The Danish Golden Age painter Wilhelm Marstrand (1810-1873) was one of the few who mastered the ability to depict complicated compositions with many colourful figures in lively motion and was in his time perceived as a genius. With his depictions of everyday life and a great joy of storytelling, Marstrand stood out from the other artists of the time. His admiration of humour and satire, everyday life and human anecdotes was incomparable – with a view also to the everyday life in other countries.
In his captivating stories, Marstrand depicts celebrations, dance, music and theatre and all the close human togetherness that one misses in these times. The exhibition ‘Wilhelm Marstrand. The great narrator’ shows this diverse talent which embraces everyday scenes in Copenhagen, populous street scenes in Italy, intense portraits, an iconic history painting, simple landscapes and subjects from Holberg’s comedies and Marstrand’s literary favourite, Don Quixote.
With 90 works from Wilhelm Marstrand’s overwhelming and diverse creations, this spring’s extensive special exhibition at The Nivaagaard Collection brings to life the Danish Golden Age’s most popular artist at the time.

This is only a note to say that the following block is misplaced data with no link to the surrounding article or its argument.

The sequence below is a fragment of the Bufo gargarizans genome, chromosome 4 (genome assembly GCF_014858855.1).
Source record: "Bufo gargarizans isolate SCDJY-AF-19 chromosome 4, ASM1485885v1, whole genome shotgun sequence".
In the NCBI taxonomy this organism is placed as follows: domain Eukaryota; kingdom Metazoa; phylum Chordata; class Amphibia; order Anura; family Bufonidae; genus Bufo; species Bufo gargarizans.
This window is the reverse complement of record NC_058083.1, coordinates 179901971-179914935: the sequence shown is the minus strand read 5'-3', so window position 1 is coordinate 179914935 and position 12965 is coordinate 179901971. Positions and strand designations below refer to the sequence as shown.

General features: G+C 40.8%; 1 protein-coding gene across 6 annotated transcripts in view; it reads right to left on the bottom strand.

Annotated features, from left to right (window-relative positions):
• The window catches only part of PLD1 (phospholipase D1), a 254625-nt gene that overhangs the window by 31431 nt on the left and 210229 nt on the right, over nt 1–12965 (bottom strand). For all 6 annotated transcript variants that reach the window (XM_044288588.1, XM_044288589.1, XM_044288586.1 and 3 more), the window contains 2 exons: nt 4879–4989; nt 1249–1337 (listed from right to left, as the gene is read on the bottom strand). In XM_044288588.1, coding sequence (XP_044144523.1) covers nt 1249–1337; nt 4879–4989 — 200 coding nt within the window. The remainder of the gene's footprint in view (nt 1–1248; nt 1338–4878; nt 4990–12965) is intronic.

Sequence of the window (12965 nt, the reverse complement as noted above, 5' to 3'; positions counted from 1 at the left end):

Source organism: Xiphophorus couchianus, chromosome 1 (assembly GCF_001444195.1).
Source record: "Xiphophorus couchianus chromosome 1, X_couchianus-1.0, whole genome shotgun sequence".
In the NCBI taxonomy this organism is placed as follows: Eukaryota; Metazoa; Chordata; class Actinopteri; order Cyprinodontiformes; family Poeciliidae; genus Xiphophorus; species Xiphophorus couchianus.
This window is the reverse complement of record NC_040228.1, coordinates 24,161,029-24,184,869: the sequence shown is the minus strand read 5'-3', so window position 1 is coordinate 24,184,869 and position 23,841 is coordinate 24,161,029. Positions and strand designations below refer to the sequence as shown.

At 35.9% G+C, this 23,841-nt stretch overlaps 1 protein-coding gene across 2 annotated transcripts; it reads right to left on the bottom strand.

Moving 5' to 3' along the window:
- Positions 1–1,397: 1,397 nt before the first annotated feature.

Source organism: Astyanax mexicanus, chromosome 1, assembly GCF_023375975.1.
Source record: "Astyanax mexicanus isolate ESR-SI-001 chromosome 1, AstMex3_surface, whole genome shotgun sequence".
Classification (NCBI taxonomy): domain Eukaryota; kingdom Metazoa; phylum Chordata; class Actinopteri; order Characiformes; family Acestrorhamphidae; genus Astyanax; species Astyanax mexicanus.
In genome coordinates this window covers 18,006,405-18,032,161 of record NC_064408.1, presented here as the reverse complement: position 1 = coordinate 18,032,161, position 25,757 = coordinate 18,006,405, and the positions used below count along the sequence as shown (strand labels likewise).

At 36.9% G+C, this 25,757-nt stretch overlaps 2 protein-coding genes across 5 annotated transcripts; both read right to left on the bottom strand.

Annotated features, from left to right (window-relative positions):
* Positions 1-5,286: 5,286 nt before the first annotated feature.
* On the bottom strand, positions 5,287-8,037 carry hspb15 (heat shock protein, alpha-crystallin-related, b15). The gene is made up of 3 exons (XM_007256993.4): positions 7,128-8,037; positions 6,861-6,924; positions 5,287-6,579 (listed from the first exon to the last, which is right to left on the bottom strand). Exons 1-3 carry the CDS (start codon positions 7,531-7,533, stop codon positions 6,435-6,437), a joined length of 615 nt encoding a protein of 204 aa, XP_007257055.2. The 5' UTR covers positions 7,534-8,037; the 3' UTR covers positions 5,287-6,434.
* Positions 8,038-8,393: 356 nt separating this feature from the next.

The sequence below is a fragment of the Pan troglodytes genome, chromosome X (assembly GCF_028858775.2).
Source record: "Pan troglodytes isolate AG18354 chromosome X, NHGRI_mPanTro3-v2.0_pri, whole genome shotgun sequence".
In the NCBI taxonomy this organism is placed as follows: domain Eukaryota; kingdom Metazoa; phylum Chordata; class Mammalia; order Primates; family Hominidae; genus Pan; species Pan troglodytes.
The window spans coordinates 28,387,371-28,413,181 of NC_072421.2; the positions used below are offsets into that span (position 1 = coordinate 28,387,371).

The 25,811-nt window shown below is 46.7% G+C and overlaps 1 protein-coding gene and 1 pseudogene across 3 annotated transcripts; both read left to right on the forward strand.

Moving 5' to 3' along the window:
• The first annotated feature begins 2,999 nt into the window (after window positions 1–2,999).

‘Wilhelm Marstrand. The great narrator’ was created in collaboration with Fuglsang Art Museum, Skovgaard Museum and Ribe Art Museum. At the Collection, the exhibition can be experienced with several supplementary works, including the portrait of Johanne Luise Heiberg (on loan from Frederiksborg Castle) and works from our own collection.
Thanks to : Aage og Johanne Louis-Hansens Fond, Arne V. Schleschs Fond, Augustinus Fonden, Beckett-Fonden, Knud Højgaards Fond, Konsul George Jorck og Hustru Emma Jorck’s Fond, Ny Carlsbergfondet, Slots- og Kulturstyrelsen, Sportgoodsfonden, Toyota-Fonden og 15. Juni Fonden for støtte til udstillingen.
Kristeligt Dagblad 19. marts 2022
Jyllands-Posten i forbindelse med udstillingen på Skovgaard Museet:
Børsen i forbindelse med udstillingen på Fuglsang Kunstmuseum:
Kristeligt Dagblad om kataloget og udstillingen på Fuglsang Kunstmuseum: